Your job as a marketer is to help your users accomplish their tasks in the easiest and quickest way possible. To do that, you need to be aware of how heavy your page elements are, how much processing your users will have to perform.
People don’t work exclusively on smart phones, tablets, desktops and laptops when they have a goal – they work on whatever device they feel is right for the job, or happens to be convenient at the time, or is the one they have access to at the given moment.
Images were tricky enough when there was just the desktop to deal with, but now that users spend a little more of their time on mobile devices compared to desktops and laptops, things are even more nuanced.
Direct response landing pages take some work to get right, but they offer unique opportunities.
That is, if you control where the traffic comes from (e.g. an AdWords ad for a product trial, an email offer for a service, etc.) and your landing page is designed specifically for that offer, you have options to improve the page that would not exist for more “general” pages on your site.
There’s this belief in the online marketing world that web personalization is synonymous to big data, and that you have to be an enterprise-level company to do it.
Chris Gibbins, Director of UX and Optimization at Biglight, clarifies that waiting until you have every bit of data from all channels before starting to personalize could be the worst approach.
Machine learning is changing the face of search. Here’s the least marketers need to know.
When the former head of Google search, Amit Singhal, retired, Google knew exactly whom to put in charge. That person is John Giannandrea, known within Google circles as the Artificial Intelligence Chief.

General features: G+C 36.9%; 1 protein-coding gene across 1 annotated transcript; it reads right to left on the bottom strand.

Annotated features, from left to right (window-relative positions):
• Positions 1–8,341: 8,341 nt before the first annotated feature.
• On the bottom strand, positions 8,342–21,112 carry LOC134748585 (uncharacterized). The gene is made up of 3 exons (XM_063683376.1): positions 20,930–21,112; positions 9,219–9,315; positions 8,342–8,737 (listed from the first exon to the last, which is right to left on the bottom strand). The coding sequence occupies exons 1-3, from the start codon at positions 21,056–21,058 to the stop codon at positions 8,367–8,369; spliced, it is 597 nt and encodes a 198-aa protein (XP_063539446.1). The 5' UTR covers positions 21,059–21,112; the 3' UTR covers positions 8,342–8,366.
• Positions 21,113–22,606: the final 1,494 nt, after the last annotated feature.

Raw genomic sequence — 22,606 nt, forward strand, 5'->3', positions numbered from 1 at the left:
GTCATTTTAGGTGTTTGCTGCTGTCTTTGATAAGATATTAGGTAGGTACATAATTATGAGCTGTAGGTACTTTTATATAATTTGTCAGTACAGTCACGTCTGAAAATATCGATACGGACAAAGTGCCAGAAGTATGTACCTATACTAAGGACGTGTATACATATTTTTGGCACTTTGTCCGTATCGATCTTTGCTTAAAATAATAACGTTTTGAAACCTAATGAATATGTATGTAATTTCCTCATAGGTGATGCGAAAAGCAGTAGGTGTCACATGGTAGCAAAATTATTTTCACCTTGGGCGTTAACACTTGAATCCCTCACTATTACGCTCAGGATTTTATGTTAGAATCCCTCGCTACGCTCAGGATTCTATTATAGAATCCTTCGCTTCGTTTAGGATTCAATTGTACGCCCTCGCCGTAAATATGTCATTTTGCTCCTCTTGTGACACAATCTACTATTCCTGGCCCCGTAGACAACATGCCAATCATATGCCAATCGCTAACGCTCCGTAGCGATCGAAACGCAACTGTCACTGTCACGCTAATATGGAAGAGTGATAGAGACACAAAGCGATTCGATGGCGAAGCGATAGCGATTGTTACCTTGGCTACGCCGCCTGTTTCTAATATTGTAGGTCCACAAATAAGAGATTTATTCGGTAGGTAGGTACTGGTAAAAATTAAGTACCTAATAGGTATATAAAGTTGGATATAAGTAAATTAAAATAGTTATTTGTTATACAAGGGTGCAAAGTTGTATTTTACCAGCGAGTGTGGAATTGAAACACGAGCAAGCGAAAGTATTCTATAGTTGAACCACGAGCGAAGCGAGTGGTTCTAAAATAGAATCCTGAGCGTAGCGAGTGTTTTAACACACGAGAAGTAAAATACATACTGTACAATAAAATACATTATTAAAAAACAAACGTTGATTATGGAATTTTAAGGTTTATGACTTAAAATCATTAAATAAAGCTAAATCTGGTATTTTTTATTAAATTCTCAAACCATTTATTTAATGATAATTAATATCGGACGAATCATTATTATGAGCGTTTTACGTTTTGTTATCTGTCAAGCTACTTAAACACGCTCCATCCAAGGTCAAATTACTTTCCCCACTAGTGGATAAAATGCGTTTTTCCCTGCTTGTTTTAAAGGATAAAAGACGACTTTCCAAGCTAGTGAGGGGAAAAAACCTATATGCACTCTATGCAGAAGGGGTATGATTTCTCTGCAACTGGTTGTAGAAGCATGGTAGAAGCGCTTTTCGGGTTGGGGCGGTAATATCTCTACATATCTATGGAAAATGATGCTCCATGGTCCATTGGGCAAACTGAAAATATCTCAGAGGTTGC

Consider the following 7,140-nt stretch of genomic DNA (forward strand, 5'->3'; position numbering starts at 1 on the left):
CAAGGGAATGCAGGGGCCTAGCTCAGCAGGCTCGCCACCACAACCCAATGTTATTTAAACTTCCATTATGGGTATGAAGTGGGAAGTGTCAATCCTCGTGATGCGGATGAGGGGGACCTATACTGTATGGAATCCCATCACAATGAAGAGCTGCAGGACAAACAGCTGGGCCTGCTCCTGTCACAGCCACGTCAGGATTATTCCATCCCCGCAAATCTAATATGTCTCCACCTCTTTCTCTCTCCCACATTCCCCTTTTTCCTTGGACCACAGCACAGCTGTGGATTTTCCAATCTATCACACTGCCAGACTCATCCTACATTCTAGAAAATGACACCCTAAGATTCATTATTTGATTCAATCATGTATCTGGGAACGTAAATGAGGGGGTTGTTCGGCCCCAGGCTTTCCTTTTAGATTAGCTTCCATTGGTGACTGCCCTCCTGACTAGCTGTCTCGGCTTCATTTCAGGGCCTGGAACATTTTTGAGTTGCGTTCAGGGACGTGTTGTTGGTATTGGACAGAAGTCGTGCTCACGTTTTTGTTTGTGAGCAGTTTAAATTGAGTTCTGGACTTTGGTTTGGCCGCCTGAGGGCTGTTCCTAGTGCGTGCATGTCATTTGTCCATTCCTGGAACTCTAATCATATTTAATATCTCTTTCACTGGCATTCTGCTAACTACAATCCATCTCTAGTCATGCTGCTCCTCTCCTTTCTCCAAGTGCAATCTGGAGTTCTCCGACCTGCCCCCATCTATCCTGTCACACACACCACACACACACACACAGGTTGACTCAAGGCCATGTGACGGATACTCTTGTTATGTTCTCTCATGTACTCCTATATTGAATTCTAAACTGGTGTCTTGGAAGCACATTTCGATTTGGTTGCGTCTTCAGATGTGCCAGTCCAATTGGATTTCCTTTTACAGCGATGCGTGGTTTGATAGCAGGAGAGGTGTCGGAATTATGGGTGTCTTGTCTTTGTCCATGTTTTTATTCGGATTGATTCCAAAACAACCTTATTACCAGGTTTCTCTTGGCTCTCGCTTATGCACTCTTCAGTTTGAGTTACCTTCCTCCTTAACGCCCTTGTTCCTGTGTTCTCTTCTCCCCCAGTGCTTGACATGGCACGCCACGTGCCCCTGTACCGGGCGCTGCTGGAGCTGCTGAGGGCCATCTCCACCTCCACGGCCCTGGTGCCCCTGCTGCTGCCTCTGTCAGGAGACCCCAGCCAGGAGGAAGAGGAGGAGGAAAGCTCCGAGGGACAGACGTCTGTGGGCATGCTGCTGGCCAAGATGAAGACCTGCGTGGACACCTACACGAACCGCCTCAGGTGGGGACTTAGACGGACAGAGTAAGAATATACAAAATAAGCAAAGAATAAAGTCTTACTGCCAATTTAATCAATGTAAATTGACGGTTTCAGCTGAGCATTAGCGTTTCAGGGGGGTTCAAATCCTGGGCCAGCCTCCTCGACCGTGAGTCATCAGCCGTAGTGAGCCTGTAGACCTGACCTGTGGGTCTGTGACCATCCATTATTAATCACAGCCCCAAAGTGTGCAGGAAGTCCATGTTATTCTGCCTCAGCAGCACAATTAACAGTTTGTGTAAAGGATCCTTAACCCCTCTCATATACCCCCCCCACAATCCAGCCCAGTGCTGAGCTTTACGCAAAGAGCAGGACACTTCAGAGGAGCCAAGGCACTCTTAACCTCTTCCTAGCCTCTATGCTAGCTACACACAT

Congratulations, your visitor converted!
Your conversion rate optimization efforts have borne fruit.
But you can’t rest easy yet – the customer journey doesn’t end when the visitor clicks ‘Submit Order.’
When marketers think about getting people to act, there’s a tendency to focus on the technology and not the operating system, a.k.a the human brain, on which the technology functions on.
That’s a mistake.
Google has just changed how they treat redirects.
That doesn’t sound all that exciting, but in the SEO community, it’s kind of a big deal.
It used to be that 302 redirects – that’s the temporary kind – did not pass any link equity, only 301 permanent redirects did that. No “juice” flowed to the new page when the wrong redirect was used, much to the chagrin of non-technical web site owners.
How far has conversion rate optimization (CRO) come after 15 years?
With the emergence of numerous tools, services, and companies focused on website testing and optimization, one would think that CRO has matured.